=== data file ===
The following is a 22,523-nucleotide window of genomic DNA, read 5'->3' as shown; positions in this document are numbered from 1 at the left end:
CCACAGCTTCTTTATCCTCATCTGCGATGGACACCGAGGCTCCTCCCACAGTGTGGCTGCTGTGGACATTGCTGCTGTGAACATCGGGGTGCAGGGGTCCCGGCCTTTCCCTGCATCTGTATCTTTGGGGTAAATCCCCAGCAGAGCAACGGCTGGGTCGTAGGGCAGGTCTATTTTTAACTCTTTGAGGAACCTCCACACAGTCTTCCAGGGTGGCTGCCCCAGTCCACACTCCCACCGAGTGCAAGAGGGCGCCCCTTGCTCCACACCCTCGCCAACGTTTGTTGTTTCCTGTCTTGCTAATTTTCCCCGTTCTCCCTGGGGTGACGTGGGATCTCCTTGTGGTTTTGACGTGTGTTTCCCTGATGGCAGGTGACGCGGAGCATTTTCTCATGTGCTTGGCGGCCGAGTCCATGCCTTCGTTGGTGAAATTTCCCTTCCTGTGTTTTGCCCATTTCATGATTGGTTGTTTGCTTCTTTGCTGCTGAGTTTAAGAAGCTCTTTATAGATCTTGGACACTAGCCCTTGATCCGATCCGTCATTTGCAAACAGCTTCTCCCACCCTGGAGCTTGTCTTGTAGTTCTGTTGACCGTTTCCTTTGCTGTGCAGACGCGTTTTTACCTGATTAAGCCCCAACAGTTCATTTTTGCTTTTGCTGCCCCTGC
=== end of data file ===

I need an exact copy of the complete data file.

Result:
The following is a 22,523-nucleotide window of genomic DNA, read 5'->3' as shown; positions in this document are numbered from 1 at the left end:
CCACAGCTTCTTTATCCTCATCTGCGATGGACACCGAGGCTCCTCCCACAGTGTGGCTGCTGTGGACATTGCTGCTGTGAACATCGGGGTGCAGGGGTCCCGGCCTTTCCCTGCATCTGTATCTTTGGGGTAAATCCCCAGCAGAGCAACGGCTGGGTCGTAGGGCAGGTCTATTTTTAACTCTTTGAGGAACCTCCACACAGTCTTCCAGGGTGGCTGCCCCAGTCCACACTCCCACCGAGTGCAAGAGGGCGCCCCTTGCTCCACACCCTCGCCAACGTTTGTTGTTTCCTGTCTTGCTAATTTTCCCCGTTCTCCCTGGGGTGACGTGGGATCTCCTTGTGGTTTTGACGTGTGTTTCCCTGATGGCAGGTGACGCGGAGCATTTTCTCATGTGCTTGGCGGCCGAGTCCATGCCTTCGTTGGTGAAATTTCCCTTCCTGTGTTTTGCCCATTTCATGATTGGTTGTTTGCTTCTTTGCTGCTGAGTTTAAGAAGCTCTTTATAGATCTTGGACACTAGCCCTTGATCCGATCCGTCATTTGCAAACAGCTTCTCCCACCCTGGAGCTTGTCTTGTAGTTCTGTTGACCGTTTCCTTTGCTGTGCAGACGCGTTTTTACCTGATTAAGCCCCAACAGTTCATTTTTGCTTTTGCTGCCCCTGC